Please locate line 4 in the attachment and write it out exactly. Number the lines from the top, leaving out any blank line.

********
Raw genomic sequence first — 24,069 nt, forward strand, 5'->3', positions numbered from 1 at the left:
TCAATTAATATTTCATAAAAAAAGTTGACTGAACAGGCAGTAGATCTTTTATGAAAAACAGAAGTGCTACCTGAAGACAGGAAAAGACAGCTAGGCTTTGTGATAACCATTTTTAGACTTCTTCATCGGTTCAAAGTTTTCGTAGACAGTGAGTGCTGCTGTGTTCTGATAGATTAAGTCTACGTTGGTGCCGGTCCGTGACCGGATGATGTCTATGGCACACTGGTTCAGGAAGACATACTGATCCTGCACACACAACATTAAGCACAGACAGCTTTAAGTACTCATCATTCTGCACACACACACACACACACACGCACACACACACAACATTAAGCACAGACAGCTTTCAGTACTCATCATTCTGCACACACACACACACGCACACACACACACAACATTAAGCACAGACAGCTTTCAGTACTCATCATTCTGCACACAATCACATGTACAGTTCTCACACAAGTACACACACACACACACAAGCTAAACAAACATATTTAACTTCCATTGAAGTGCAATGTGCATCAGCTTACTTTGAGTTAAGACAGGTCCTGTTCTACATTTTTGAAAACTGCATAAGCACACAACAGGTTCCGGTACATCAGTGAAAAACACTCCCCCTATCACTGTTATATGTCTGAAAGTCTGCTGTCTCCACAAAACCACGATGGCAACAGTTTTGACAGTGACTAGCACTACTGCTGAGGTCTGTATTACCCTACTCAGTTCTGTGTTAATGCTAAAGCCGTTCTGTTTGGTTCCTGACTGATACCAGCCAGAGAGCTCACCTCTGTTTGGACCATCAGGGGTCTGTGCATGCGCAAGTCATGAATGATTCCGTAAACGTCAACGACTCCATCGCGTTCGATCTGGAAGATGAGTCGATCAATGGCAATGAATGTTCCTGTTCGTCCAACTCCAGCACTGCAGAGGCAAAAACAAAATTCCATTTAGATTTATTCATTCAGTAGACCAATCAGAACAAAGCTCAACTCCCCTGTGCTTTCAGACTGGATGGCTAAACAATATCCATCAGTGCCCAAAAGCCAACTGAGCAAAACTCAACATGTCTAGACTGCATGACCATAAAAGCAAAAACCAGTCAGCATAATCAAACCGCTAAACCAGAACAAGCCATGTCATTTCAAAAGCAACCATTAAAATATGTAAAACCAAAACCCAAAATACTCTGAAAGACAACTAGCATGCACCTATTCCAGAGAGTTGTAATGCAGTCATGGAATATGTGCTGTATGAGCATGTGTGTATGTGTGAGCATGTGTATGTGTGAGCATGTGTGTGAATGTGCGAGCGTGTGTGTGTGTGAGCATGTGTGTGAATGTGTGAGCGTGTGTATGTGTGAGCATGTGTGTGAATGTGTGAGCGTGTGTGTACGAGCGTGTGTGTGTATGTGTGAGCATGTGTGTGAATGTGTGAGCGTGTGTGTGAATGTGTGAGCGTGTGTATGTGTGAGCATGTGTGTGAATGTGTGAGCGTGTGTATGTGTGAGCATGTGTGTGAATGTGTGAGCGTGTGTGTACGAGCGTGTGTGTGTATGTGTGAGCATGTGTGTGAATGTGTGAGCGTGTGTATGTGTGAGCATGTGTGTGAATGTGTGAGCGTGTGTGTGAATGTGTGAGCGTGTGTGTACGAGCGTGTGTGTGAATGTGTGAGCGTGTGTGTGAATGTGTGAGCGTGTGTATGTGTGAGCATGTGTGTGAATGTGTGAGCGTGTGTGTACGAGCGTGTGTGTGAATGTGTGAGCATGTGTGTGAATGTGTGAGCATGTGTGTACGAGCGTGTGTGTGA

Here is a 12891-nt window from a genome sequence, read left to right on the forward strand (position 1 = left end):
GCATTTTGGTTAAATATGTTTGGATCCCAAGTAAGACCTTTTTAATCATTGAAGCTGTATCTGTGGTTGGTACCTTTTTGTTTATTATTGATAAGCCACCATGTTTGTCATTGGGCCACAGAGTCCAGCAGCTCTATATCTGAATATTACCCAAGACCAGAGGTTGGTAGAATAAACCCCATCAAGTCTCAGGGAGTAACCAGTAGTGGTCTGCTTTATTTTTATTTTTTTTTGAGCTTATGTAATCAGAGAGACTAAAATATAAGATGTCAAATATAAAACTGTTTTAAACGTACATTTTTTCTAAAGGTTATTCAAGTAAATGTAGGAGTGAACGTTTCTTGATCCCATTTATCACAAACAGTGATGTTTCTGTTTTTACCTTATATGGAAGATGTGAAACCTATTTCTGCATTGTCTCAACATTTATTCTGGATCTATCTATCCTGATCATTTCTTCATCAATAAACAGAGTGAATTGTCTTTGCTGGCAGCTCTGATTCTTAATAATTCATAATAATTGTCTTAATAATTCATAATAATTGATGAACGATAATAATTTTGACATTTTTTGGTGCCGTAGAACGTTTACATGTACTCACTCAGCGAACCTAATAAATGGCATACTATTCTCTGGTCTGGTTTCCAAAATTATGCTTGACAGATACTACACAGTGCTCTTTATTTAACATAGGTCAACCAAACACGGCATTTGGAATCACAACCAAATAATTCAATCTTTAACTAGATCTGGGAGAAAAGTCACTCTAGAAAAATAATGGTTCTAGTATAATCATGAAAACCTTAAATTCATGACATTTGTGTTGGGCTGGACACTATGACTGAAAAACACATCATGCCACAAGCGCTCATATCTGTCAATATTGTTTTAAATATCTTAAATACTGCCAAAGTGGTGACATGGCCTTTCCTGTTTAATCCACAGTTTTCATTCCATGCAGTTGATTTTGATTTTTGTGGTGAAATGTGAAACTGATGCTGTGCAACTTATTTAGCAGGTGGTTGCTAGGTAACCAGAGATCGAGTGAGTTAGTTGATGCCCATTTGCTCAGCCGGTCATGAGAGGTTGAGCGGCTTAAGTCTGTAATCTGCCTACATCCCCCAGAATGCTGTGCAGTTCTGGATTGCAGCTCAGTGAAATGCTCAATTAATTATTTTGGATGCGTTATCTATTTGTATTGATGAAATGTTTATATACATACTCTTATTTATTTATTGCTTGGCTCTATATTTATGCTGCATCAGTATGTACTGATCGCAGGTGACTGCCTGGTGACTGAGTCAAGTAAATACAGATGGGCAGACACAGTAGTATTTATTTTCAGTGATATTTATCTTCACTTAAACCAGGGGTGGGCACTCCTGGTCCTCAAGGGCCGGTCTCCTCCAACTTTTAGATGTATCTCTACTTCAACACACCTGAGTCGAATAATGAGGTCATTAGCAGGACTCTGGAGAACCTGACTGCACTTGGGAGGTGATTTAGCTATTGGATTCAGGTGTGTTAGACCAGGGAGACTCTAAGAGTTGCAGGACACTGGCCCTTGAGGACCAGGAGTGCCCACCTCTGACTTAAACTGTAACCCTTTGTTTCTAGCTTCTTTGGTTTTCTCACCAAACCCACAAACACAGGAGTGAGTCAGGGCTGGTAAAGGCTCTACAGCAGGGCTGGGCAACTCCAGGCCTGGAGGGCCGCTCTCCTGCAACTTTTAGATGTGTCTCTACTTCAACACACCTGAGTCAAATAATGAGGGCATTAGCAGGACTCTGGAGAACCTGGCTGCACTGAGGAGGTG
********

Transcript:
GCATTTTGGTTAAATATGTTTGGATCCCAAGTAAGACCTTTTTAATCATTGAAGCTGTATCTGTGGTTGGTACCTTTTTGTTTATTATTGATAAGCCACCATGTTTGTCATTGGGCCACAGAGTCCAGCAGCTCTATATCTGAATATTACCCAAGACCAGAGGTTGGTAGAATAAACCCCATCAAGTCTCAGGGAGTAACCAGTAGTGGTCTGCTTTATTTTTATTTTTTTTTGAGCTTATGTAATCAGAGAGACTAAAATATAAGATGTCAAATATAAAACTGTTTTAAACGTACATTTTTTCTAAAGGTTATTCAAGTAAATGTAGGAGTGAACGTTTCTTGATCCCATTTATCACAAACAGTGATGTTTCTGTTTTTACCTTATATGGAAGATGTGAAACCTATTTCTGCATTGTCTCAACATTTATTCTGGATCTATCTATCCTGATCATTTCTTCATCAATAAACAGAGTGAATTGTCTTTGCTGGCAGCTCTGATTCTTAATAATTCATAATAATTGTCTTAATAATTCATAATAATTGATGAACGATAATAATTTTGACATTTTTTGGTGCCGTAGAACGTTTACATGTACTCACTCAGCGAACCTAATAAATGGCATACTATTCTCTGGTCTGGTTTCCAAAATTATGCTTGACAGATACTACACAGTGCTCTTTATTTAACATAGGTCAACCAAACACGGCATTTGGAATCACAACCAAATAATTCAATCTTTAACTAGATCTGGGAGAAAAGTCACTCTAGAAAAATAATGGTTCTAGTATAATCATGAAAACCTTAAATTCATGACATTTGTGTTGGGCTGGACACTATGACTGAAAAACACATCATGCCACAAGCGCTCATATCTGTCAATATTGTTTTAAATATCTTAAATACTGCCAAAGTGGTGACATGGCCTTTCCTGTTTAATCCACAGTTTTCATTCCATGCAGTTGATTTTGATTTTTGTGGTGAAATGTGAAACTGATGCTGTGCAACTTATTTAGCAGGTGGTTGCTAGGTAACCAGAGATCGAGTGAGTTAGTTGATGCCCATTTGCTCAGCCGGTCATGAGAGGTTGAGCGGCTTAAGTCTGTAATCTGCCTACATCCCCCAGAATGCTGTGCAGTTCTGGATTGCAGCTCAGTGAAATGCTCAATTAATTATTTTGGATGCGTTATCTATTTGTATTGATGAAATGTTTATATACATACTCTTATTTATTTATTGCTTGGCTCTATATTTATGCTGCATCAGTATGTACTGATCGCAGGTGACTGCCTGGTGACTGAGTCAAGTAAATACAGATGGGCAGACACAGTAGTATTTATTTTCAGTGATATTTATCTTCACTTAAACCAGGGGTGGGCACTCCTGGTCCTCAAGGGCCGGTCTCCTCCAACTTTTAGATGTATCTCTACTTCAACACACCTGAGTCGAATAATGAGGTCATTAGCAGGACTCTGGAGAACCTGACTGCACTTGGGAGGTGATTTAGCTATTGGATTCAGGTGTGTTAGACCAGGGAGACTCTAAGAGTTGCAGGACACTGGCCCTTGAGGACCAGGAGTGCCCACCTCTGACTTAAACTGTAACCCTTTGTTTCTAGCTTCTTTGGTTTTCTCACCAAACCCACAAACACAGGAGTGAGTCAGGGCTGGTAAAGGCTCTACAGCAGGGCTGGGCAACTCCAGGCCTGGAGGGCCGCTCTCCTGCAACTTTTAGATGTGTCTCTACTTCAACACACCTGAGTCAAATAATGAGGGCATTAGCAGGACTCTGGAGAACCTGGCTGCACTGAGGAGGTG